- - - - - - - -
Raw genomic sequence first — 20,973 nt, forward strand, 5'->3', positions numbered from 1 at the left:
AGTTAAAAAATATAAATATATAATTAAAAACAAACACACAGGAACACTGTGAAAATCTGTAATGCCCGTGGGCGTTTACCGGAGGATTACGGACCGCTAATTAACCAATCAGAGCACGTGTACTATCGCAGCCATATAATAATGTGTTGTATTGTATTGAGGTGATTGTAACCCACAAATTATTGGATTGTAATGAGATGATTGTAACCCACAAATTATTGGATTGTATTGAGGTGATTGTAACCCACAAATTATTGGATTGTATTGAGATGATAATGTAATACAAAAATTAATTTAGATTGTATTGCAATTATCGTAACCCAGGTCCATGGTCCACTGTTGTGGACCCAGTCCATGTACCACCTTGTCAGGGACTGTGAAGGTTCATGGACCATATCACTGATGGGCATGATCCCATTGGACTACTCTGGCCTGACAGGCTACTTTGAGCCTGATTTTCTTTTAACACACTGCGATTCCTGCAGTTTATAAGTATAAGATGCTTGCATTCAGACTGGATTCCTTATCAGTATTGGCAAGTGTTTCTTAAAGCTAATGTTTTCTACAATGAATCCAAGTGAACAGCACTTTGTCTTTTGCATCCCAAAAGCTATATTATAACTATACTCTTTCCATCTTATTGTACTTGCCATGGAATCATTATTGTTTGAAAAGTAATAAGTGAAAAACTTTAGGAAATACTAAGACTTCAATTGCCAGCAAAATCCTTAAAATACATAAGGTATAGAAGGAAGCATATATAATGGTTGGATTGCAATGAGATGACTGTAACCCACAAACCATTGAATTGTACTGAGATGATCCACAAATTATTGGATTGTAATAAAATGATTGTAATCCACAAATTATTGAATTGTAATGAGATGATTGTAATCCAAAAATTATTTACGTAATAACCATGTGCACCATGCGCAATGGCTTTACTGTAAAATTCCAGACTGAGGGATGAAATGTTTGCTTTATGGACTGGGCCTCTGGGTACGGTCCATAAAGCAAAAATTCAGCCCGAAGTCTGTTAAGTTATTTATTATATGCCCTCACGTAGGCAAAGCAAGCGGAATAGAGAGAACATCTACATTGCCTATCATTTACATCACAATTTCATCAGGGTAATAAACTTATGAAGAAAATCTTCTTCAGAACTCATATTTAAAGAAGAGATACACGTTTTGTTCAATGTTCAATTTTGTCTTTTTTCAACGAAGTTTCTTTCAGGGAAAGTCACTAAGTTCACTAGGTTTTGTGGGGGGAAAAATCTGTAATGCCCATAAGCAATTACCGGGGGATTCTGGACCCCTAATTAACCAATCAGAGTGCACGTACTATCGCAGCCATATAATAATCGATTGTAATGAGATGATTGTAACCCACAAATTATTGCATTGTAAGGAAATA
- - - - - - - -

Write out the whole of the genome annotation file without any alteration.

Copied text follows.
Raw genomic sequence first — 20,973 nt, forward strand, 5'->3', positions numbered from 1 at the left:
AGTTAAAAAATATAAATATATAATTAAAAACAAACACACAGGAACACTGTGAAAATCTGTAATGCCCGTGGGCGTTTACCGGAGGATTACGGACCGCTAATTAACCAATCAGAGCACGTGTACTATCGCAGCCATATAATAATGTGTTGTATTGTATTGAGGTGATTGTAACCCACAAATTATTGGATTGTAATGAGATGATTGTAACCCACAAATTATTGGATTGTATTGAGGTGATTGTAACCCACAAATTATTGGATTGTATTGAGATGATAATGTAATACAAAAATTAATTTAGATTGTATTGCAATTATCGTAACCCAGGTCCATGGTCCACTGTTGTGGACCCAGTCCATGTACCACCTTGTCAGGGACTGTGAAGGTTCATGGACCATATCACTGATGGGCATGATCCCATTGGACTACTCTGGCCTGACAGGCTACTTTGAGCCTGATTTTCTTTTAACACACTGCGATTCCTGCAGTTTATAAGTATAAGATGCTTGCATTCAGACTGGATTCCTTATCAGTATTGGCAAGTGTTTCTTAAAGCTAATGTTTTCTACAATGAATCCAAGTGAACAGCACTTTGTCTTTTGCATCCCAAAAGCTATATTATAACTATACTCTTTCCATCTTATTGTACTTGCCATGGAATCATTATTGTTTGAAAAGTAATAAGTGAAAAACTTTAGGAAATACTAAGACTTCAATTGCCAGCAAAATCCTTAAAATACATAAGGTATAGAAGGAAGCATATATAATGGTTGGATTGCAATGAGATGACTGTAACCCACAAACCATTGAATTGTACTGAGATGATCCACAAATTATTGGATTGTAATAAAATGATTGTAATCCACAAATTATTGAATTGTAATGAGATGATTGTAATCCAAAAATTATTTACGTAATAACCATGTGCACCATGCGCAATGGCTTTACTGTAAAATTCCAGACTGAGGGATGAAATGTTTGCTTTATGGACTGGGCCTCTGGGTACGGTCCATAAAGCAAAAATTCAGCCCGAAGTCTGTTAAGTTATTTATTATATGCCCTCACGTAGGCAAAGCAAGCGGAATAGAGAGAACATCTACATTGCCTATCATTTACATCACAATTTCATCAGGGTAATAAACTTATGAAGAAAATCTTCTTCAGAACTCATATTTAAAGAAGAGATACACGTTTTGTTCAATGTTCAATTTTGTCTTTTTTCAACGAAGTTTCTTTCAGGGAAAGTCACTAAGTTCACTAGGTTTTGTGGGGGGAAAAATCTGTAATGCCCATAAGCAATTACCGGGGGATTCTGGACCCCTAATTAACCAATCAGAGTGCACGTACTATCGCAGCCATATAATAATCGATTGTAATGAGATGATTGTAACCCACAAATTATTGCATTGTAAGGAAATA